Godelia hoping to take music global
By Simone Morgan-Lindo
Observer reporter 2017


FLORIDA-BASED, Jamaican-born businessman/artiste manager Donald Godelia recently launched his website called www.globalforcereggae.com . Globalforce Reggae, he said, aims to promote reggae music globally.

Godelia told Jamaica Observer that he started the website to assist the up-and-coming, as well as established reggae/dancehall artistes.

“Our goal is to work with new and foundation artistes so that they can reach their full potential. We are here for their musical recordings, mixing, mastering, digital distributions, and graphic designs. We will ensure performance rights and help secure royalties for their published/sold songs,” he said.

In addition, Godelia said the website is for reggae and dancehall lovers as well as anyone interested in the history and culture of Jamaica’s lifestyle, food, sports, and economy.

“We have a high interest in the education of Jamaican youths, so, over the years, I have ensured that I make my contribution towards a few schools in St Ann and surrounding areas. We will continue to do several projects as it relates to the youths,” he said.

Currently, Godelia is working with entertainers like Hopeton Lindo, Kharuso, Peninsilyn, Althea Hewitt and Sheryl Rosegreen.

Although the 54-year-old says he shys away from the microphone, his passion for music started as a boy living in Jamaica. Born in Runaway Bay, St Ann, Godelia migrated to the USA in 1989. He was 26 at the time.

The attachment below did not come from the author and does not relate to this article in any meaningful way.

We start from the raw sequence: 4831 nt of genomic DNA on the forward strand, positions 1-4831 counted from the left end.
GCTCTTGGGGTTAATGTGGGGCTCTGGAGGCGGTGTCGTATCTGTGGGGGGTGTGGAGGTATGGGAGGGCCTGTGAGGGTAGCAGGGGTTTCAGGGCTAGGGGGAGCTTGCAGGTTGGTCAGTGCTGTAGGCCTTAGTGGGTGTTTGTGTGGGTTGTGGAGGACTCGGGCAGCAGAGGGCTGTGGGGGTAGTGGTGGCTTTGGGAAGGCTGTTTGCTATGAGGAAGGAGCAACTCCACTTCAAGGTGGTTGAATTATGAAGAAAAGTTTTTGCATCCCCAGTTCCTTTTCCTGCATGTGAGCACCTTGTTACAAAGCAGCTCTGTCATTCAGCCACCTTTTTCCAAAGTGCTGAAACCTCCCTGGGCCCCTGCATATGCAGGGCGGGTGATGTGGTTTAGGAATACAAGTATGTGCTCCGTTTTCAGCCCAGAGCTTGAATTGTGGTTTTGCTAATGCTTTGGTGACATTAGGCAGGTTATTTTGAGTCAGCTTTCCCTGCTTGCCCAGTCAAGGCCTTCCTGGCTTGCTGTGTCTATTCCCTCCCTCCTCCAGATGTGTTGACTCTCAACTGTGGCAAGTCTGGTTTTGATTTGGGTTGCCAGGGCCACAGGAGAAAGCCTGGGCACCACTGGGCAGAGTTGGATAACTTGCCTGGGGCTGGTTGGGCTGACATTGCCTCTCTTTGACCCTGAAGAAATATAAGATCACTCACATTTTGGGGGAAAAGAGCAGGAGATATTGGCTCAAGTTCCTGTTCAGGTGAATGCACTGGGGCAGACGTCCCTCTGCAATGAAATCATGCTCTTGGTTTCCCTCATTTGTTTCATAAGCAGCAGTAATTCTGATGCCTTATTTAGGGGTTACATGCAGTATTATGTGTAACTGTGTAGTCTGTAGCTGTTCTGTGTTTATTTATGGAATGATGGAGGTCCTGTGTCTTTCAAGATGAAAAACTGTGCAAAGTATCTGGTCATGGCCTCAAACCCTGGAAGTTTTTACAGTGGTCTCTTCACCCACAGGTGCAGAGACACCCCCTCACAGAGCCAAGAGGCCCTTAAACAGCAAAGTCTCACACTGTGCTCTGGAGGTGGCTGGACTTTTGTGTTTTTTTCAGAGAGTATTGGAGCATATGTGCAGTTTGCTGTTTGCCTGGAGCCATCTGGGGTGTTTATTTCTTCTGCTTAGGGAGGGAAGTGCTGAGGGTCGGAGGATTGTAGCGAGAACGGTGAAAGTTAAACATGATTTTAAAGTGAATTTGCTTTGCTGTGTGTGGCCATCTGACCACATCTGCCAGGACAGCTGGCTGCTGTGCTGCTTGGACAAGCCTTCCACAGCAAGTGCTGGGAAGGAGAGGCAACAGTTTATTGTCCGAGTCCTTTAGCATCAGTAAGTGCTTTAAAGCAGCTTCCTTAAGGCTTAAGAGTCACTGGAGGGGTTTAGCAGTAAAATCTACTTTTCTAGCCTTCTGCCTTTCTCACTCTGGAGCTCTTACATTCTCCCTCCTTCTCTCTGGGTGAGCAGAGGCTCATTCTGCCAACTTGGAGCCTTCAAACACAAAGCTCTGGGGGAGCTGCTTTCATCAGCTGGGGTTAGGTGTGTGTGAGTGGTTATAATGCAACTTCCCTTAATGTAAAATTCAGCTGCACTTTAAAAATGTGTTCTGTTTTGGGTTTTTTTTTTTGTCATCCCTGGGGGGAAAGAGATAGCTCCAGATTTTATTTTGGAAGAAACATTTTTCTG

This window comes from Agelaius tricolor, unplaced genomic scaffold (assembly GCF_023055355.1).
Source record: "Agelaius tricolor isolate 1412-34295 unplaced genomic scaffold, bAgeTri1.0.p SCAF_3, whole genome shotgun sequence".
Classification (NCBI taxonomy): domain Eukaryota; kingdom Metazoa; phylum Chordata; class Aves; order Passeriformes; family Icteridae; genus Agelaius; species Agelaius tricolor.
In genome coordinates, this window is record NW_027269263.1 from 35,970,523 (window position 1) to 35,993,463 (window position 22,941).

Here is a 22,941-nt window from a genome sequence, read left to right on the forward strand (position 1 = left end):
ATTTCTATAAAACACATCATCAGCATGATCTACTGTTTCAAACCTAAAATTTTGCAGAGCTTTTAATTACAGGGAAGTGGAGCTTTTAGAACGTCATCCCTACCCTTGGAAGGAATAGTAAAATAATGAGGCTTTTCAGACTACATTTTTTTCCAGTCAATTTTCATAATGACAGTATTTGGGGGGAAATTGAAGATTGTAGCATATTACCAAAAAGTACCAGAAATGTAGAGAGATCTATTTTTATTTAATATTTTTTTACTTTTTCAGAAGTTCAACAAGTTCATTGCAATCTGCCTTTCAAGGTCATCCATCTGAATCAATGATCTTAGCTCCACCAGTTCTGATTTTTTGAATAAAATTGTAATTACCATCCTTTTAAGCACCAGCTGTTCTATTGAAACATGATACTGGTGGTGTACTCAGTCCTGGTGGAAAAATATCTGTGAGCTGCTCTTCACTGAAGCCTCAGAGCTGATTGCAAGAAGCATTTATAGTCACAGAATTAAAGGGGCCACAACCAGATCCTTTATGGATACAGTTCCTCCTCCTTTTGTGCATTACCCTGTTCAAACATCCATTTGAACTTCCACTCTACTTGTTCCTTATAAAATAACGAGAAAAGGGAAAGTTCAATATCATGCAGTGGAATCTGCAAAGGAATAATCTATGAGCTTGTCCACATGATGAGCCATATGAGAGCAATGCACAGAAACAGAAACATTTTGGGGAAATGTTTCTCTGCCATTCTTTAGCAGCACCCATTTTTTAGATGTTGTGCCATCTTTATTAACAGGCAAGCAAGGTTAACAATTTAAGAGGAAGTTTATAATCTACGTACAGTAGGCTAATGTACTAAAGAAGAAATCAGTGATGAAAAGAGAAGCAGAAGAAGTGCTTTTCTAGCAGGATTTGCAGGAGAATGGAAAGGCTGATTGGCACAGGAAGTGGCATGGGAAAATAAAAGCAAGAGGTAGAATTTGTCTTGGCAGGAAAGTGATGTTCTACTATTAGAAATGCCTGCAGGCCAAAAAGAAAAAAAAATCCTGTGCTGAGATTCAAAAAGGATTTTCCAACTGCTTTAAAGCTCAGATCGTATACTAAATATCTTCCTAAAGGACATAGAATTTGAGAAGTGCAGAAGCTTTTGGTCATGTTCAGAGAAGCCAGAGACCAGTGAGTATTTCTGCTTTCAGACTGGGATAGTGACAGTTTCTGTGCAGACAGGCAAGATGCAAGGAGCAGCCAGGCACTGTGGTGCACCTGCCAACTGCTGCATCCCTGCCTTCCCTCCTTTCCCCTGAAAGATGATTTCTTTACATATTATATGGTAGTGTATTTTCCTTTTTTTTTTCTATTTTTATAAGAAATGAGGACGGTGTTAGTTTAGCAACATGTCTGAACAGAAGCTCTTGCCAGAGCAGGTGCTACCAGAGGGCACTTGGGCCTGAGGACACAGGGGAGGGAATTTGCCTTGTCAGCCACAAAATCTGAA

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“My father use to play music on a little sound system in Kingston, so it was only natural that I would fall in love with it. He had a little stereo system at home that he was always playing. He had an eight-track tape which I took, along with some other stuff that he had. He was mad at me because I used his stuff to build my own little sound system, so that was my entry into the sound system world,” he said.

The Magnum Force Sound System was launched in Miami in 2000. Godelia said he would travel back and forth to Jamaica to buy records to supply the music stores in sections of Miami. He took his sound system to Jamaica three years later after its genesis.

“We played all over Jamaica but, being away from Jamaica, it was somewhat difficult to maintain the way I wanted it to, so I put it aside and turn my focus to building a recording studio in Miami,” he said.

He later began working with veteran producers Karl Pitterson and Christopher Meridith who built a few rhythms for him in order for him to begin recording his artistes. The rest, he said, was history.